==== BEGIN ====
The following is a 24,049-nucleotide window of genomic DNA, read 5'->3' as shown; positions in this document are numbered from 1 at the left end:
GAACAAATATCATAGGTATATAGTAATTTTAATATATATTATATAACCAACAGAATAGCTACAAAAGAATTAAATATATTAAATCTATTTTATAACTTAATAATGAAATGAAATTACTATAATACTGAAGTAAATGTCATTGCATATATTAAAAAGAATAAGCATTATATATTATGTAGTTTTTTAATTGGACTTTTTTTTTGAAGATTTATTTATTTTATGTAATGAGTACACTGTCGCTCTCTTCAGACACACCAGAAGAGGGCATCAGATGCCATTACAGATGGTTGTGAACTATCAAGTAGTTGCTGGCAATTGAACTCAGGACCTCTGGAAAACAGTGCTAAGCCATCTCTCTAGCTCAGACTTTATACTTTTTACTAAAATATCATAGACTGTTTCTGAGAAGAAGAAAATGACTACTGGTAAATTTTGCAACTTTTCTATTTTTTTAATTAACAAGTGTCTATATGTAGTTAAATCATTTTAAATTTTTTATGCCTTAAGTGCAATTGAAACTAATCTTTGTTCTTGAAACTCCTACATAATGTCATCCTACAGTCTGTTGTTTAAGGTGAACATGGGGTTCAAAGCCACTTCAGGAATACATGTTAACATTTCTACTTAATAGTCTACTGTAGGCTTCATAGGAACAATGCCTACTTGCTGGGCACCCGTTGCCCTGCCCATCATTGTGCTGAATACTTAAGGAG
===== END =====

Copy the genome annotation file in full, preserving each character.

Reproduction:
The following is a 24,049-nucleotide window of genomic DNA, read 5'->3' as shown; positions in this document are numbered from 1 at the left end:
GAACAAATATCATAGGTATATAGTAATTTTAATATATATTATATAACCAACAGAATAGCTACAAAAGAATTAAATATATTAAATCTATTTTATAACTTAATAATGAAATGAAATTACTATAATACTGAAGTAAATGTCATTGCATATATTAAAAAGAATAAGCATTATATATTATGTAGTTTTTTAATTGGACTTTTTTTTTGAAGATTTATTTATTTTATGTAATGAGTACACTGTCGCTCTCTTCAGACACACCAGAAGAGGGCATCAGATGCCATTACAGATGGTTGTGAACTATCAAGTAGTTGCTGGCAATTGAACTCAGGACCTCTGGAAAACAGTGCTAAGCCATCTCTCTAGCTCAGACTTTATACTTTTTACTAAAATATCATAGACTGTTTCTGAGAAGAAGAAAATGACTACTGGTAAATTTTGCAACTTTTCTATTTTTTTAATTAACAAGTGTCTATATGTAGTTAAATCATTTTAAATTTTTTATGCCTTAAGTGCAATTGAAACTAATCTTTGTTCTTGAAACTCCTACATAATGTCATCCTACAGTCTGTTGTTTAAGGTGAACATGGGGTTCAAAGCCACTTCAGGAATACATGTTAACATTTCTACTTAATAGTCTACTGTAGGCTTCATAGGAACAATGCCTACTTGCTGGGCACCCGTTGCCCTGCCCATCATTGTGCTGAATACTTAAGGAG